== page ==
5.
Med Intensiva (Engl Ed) ; 44(8): 493-499, 2020 Nov.
Article in Spanish | MEDLINE | ID: covidwho-1002891

ABSTRACT

The current COVID-19 pandemic has rendered up to 15% of patients under mechanical ventilation. Because the subsequent tracheotomy is a frequent procedure, the three societies mostly involved (SEMICYUC, SEDAR and SEORL-CCC) have setup a consensus paper that offers an overview about indications and contraindications of tracheotomy, be it by puncture or open, clarifying its respective advantages and enumerating the ideal conditions under which they should be performed, as well as the necessary steps. Regular and emergency situations are displayed together with the postoperative measures.


Subject(s)
Betacoronavirus , Consensus , Coronavirus Infections/epidemiology , Pneumonia, Viral/epidemiology , Societies, Medical , Tracheostomy/standards , Anesthesiology , Bronchoscopy/adverse effects , Bronchoscopy/standards , COVID-19 , Contraindications, Procedure , Coronary Care Units , Elective Surgical Procedures/standards , Emergencies , Humans , Intensive Care Units , Otolaryngology , Otorhinolaryngologic Surgical Procedures , Pandemics , Postoperative Care/methods , Postoperative Care/standards , Respiration, Artificial/standards , Resuscitation , SARS-CoV-2 , Spain/epidemiology , Time Factors , Tracheostomy/adverse effects , Tracheostomy/methods
6.
Front Neurol ; 11: 1029, 2020.
Article in English | MEDLINE | ID: covidwho-908891

ABSTRACT

During the COVID-19 outbreak, the Neurology and Stroke Unit (SU) of the hospital of Varese had to serve as a cerebrovascular hub, meaning that the referral area for the unit doubled. The number of beds in the SU was increased from 4 to 8. We took advantage of the temporary suspension of the out-patient clinic and reshaped our activity to guarantee the 24/7 availability of recombinant tissue Plasminogen Activator (rtPA) intravenous therapy (IVT) in the SU, and to ensure we were able to admit patients to the SU as soon as they completed endovascular treatment (EVT). In 42 days, 46 stroke patients were admitted to our hospital, and 34.7% of them underwent IVT and/or EVT, which means that we treated 0.38 patients per day; in the baseline period from 2016 to 2018, these same figures had been 23.5% and 0.23, respectively. The mean values of the door-to-first CT/MRI and the door-to-groin puncture, but not of the onset-to-door and the door-to-needle periods were slightly but significantly longer than those observed in the baseline period in 276 patients. On an individual basis, only one patient exceeded the door-to-groin puncture time limit computed from the baseline period by about 10 min. None of the patients had a major complication following the procedures. None of the patients was or became SARS-CoV2 positive. In conclusion, we were able to manage the new hub-and-spoke system safely and without significant delays. The reshaping of the SU was made possible by the significant reduction of out-patient activity. The consequences of this reduction are still unknown but eventually, this emergency will suggest ways to reconsider the management and the allocation of health system resources.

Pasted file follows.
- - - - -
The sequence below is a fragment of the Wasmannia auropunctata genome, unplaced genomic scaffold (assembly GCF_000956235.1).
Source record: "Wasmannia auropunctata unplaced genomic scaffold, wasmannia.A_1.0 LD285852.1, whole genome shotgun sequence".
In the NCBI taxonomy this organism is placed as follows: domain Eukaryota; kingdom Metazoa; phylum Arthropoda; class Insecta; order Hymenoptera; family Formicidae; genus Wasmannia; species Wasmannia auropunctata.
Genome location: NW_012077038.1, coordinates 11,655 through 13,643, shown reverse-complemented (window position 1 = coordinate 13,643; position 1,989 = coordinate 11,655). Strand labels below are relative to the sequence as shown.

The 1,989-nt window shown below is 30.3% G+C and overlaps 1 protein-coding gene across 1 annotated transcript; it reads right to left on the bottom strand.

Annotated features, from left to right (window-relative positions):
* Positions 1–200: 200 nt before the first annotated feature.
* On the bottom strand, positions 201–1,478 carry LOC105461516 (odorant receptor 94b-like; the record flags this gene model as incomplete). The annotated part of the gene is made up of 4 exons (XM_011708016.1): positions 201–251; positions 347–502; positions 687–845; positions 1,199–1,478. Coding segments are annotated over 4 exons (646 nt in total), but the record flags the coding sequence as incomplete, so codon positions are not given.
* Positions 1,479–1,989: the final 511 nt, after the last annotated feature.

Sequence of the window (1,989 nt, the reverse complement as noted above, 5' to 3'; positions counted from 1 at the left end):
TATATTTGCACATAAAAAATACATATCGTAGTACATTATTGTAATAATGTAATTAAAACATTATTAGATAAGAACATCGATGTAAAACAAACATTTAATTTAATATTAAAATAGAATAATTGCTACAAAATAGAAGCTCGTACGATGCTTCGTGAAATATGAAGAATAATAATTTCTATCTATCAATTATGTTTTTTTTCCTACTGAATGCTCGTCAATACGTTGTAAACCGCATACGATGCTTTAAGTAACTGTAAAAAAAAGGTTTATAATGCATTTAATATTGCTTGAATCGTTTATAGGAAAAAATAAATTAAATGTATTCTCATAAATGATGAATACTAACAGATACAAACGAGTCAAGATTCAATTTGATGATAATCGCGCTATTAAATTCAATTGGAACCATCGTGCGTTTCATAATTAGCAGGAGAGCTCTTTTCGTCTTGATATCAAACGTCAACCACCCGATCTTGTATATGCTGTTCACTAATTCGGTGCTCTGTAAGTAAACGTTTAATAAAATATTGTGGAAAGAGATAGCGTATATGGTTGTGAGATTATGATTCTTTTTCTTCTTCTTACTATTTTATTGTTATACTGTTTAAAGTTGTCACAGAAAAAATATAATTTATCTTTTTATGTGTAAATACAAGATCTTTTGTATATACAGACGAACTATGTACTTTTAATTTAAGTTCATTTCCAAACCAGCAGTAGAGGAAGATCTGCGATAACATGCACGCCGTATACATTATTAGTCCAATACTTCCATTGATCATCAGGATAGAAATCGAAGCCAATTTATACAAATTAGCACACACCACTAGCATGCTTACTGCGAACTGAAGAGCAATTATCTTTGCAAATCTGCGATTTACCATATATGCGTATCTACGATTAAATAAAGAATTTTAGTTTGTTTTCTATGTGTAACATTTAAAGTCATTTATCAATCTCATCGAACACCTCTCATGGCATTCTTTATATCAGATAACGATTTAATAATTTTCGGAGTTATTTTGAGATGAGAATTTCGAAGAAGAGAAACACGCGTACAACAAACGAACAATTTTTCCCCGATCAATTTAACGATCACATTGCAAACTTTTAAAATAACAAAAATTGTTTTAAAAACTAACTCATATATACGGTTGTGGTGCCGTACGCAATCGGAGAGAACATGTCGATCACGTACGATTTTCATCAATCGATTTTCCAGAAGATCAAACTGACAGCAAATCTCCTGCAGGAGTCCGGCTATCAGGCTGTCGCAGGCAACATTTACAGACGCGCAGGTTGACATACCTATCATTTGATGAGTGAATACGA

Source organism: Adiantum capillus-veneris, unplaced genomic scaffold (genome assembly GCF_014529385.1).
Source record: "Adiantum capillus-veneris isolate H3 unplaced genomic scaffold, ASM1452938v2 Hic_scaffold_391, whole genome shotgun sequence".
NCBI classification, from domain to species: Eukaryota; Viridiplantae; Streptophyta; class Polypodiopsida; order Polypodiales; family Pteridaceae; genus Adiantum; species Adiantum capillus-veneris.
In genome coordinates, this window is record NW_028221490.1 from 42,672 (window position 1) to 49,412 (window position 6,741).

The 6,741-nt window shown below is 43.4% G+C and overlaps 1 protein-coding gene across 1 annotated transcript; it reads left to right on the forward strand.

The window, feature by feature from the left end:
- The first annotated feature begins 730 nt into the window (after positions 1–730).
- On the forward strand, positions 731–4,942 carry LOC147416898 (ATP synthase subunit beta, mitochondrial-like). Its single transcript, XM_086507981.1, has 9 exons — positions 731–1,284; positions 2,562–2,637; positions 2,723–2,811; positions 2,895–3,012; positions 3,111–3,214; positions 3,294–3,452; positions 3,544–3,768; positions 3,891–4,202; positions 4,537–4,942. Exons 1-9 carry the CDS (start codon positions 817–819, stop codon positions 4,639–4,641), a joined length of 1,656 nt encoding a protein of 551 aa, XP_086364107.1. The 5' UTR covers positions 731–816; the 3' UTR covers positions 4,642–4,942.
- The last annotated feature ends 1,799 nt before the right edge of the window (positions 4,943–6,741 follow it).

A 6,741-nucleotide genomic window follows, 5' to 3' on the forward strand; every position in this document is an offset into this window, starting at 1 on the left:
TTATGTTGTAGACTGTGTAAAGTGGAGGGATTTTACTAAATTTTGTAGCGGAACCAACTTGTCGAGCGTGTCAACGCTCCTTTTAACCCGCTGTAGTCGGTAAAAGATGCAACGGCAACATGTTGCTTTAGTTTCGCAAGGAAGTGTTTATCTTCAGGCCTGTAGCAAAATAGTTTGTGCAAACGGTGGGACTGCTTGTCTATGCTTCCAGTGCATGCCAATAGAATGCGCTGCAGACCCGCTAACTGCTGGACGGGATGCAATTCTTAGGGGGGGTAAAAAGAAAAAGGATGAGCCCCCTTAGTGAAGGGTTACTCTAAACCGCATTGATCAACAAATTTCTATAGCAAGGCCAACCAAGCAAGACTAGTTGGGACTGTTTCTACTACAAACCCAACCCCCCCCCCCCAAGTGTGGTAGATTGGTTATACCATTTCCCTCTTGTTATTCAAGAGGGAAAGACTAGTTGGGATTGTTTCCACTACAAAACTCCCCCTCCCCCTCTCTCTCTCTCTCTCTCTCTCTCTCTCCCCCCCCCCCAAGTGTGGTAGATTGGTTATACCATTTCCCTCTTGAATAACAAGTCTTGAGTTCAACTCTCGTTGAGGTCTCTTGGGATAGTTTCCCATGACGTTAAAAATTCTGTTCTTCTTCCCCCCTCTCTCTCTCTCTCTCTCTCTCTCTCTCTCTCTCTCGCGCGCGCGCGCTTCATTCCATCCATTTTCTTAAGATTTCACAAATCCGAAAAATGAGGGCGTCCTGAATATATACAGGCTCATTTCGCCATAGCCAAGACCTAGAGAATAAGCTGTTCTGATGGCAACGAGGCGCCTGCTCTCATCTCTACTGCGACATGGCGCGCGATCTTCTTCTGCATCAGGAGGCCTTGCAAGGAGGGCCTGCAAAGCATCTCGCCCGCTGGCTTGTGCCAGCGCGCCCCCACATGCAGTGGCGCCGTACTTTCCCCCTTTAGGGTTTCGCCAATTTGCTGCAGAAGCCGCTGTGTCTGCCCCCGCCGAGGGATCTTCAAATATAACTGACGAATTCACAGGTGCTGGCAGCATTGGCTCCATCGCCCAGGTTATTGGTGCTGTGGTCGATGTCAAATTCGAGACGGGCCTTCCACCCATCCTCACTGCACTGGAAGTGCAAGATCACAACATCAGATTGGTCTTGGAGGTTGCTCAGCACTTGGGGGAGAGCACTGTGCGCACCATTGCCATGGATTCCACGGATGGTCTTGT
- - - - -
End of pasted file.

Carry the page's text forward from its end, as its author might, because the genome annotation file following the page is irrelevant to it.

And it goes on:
7.
Rev Esp Anestesiol Reanim (Engl Ed) ; 67(9): 504-510, 2020 Nov.
Article in English, Spanish | MEDLINE | ID: covidwho-592287

ABSTRACT

The current COVID-19 pandemic has rendered up to 15% of patients under mechanical ventilation. Because the subsequent tracheotomy is a frequent procedure, the three societies mostly involved (SEMICYUC, SEDAR and SEORL-CCC) have setup a consensus paper that offers an overview about indications and contraindications of tracheotomy, be it by puncture or open, clarifying its respective advantages and enumerating the ideal conditions under which they should be performed, as well as the necessary steps. Regular and emergency situations are displayed together with the postoperative measures.